Our fingernails have ridges lengthwise on them, but have we ever wondered why?.
Vertical lines on one's nails are a common phenomenon that often get more pronounced with age.
According to Dr. Phoebe Rich, M.D., FAAD, clinical adjunct professor of dermatology at Oregon Health Science University, there are many reasons for ridged nails but the most common is aging, the Huffington Post reported.
She said that with age the nail matrix becomes atrophied in areas resulting in longitudinal ridging of nails.
Jessica Krant, M.D., a fellow of the American Academy of Dermatology and assistant clinical professor of dermatology at SUNY Downstate Medical Center, agrees saying that lengthwise ridges, if they are evenly spaced over the whole nail, are common and harmless, and generally associated with normal aging and the nail's increasing inability to retain moisture.
She said that sometimes it can be a sign of lack of certain vitamins or poor nutrition.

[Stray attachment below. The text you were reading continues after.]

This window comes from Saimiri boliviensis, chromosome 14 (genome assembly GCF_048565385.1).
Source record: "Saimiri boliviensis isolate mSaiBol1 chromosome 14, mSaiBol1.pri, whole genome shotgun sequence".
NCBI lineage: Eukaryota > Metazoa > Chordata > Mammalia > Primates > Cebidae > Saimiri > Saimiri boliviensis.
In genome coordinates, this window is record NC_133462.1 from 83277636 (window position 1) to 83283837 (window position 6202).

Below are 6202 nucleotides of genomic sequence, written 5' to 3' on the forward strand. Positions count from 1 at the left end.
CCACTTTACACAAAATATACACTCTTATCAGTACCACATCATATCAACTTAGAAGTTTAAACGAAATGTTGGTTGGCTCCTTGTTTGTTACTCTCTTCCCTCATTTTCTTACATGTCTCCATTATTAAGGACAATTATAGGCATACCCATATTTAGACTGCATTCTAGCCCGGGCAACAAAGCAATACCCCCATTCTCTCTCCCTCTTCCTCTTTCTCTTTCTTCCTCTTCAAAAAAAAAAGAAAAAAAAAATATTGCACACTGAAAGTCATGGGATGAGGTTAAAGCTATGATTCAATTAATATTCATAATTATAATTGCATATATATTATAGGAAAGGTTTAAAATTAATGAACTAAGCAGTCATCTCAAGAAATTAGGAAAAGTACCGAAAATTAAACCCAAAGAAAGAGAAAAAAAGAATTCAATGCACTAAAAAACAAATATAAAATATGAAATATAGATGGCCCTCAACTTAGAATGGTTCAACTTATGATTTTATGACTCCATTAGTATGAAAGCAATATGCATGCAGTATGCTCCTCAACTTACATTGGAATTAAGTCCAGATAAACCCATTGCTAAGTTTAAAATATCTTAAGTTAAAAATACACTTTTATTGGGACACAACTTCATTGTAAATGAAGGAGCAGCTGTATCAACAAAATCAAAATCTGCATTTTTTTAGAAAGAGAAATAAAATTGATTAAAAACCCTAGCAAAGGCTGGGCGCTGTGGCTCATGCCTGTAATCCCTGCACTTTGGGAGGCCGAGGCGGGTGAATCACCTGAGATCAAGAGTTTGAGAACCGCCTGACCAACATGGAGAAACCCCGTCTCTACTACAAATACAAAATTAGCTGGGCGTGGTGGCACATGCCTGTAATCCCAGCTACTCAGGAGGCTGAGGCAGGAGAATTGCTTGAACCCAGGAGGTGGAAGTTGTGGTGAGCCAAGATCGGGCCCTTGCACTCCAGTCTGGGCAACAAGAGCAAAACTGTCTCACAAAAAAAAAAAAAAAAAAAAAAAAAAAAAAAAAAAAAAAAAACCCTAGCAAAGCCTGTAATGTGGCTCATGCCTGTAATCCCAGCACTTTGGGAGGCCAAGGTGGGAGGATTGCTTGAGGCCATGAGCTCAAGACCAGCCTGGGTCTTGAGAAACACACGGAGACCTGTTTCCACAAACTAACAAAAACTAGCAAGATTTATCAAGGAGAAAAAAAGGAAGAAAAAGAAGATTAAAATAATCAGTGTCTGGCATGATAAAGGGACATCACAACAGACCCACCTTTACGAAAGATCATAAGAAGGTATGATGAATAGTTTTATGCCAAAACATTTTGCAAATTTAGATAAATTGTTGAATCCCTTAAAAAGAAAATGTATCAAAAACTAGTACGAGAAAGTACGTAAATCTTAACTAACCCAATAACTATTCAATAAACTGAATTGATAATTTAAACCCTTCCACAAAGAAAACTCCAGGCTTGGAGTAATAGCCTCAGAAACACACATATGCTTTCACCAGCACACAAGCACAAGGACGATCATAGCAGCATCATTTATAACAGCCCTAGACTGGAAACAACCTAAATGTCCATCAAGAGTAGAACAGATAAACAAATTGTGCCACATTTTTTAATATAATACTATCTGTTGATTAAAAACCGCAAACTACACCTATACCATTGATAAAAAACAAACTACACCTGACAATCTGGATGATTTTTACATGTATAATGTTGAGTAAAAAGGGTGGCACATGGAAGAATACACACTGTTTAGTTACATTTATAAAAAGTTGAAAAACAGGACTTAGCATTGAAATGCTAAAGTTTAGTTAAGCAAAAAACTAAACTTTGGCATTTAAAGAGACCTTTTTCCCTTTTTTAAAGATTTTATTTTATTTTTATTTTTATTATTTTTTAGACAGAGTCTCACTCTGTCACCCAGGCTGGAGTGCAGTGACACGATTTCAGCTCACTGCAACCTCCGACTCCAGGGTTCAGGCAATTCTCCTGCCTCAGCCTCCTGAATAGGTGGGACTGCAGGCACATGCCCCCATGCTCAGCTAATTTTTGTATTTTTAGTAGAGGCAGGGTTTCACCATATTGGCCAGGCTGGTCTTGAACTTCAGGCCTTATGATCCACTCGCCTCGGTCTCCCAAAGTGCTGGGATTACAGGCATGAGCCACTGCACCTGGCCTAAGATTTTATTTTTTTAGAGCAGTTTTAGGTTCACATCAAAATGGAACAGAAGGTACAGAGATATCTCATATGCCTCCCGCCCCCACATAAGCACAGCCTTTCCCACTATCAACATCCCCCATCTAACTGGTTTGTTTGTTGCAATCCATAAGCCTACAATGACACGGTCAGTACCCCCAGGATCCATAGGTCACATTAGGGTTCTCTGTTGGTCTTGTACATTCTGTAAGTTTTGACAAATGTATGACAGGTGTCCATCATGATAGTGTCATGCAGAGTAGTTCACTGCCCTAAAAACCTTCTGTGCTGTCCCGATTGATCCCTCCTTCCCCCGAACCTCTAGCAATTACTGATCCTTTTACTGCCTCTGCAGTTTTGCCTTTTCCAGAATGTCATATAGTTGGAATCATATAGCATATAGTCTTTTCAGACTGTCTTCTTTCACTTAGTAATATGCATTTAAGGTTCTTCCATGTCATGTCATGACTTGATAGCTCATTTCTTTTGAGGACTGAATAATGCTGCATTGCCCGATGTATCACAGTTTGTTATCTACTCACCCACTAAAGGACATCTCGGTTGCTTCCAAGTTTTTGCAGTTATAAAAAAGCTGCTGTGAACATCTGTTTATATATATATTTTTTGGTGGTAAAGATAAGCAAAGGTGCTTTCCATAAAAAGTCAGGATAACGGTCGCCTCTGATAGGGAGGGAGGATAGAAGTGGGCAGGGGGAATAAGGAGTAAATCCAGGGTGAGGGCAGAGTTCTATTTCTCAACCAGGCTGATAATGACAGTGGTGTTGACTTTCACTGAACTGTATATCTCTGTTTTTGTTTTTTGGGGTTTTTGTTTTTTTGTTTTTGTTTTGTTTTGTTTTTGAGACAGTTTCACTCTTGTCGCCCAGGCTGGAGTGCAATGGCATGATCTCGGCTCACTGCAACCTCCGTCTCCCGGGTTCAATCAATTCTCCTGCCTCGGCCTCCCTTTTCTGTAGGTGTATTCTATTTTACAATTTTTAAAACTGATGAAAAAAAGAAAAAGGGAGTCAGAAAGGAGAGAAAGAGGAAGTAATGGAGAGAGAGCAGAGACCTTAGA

Vertical ridges can also be caused by nail injury and certain diseases, including rheumatoid arthritis, according to Rich.
If, instead of a series of ridges, there's a single vertical streak, Krant cautions saying, this could be a sign of a tumor growing at the root of the nail.
Another caveat: If the ridges have appeared and grown more pronounced very quickly or over a short period of time, they could be a sign of a very rare condition called lichen planus, which often also causes skin rash.
While some people might not like the way they look, it's better not to buff off the ridges, Rich said.
Since the ridge is the thinnest spot on the nail, it can split and buffing only exacerbates that.
Instead, Krant suggests moisturizing the nail throughout the day with a thick lotion or petroleum jelly, paying close attention to the cuticle.
Meanwhile, horizontal ridges are more likely to signal a problem. One condition, Beau's lines, is characterized by indentations across the nail bed that are a sign of disrupted growth due to illness.
Conditions associated with Beau's lines include uncontrolled diabetes and peripheral vascular disease, as well as illnesses associated with a high fever, such as scarlet fever, measles, mumps and pneumonia.
Beau's lines can also be a sign of zinc deficiency.
While a single instance of a horizontal ridge could just be a sign of a time the body was fighting off illness, recurrent horizontal ridges might point to a chronic disease.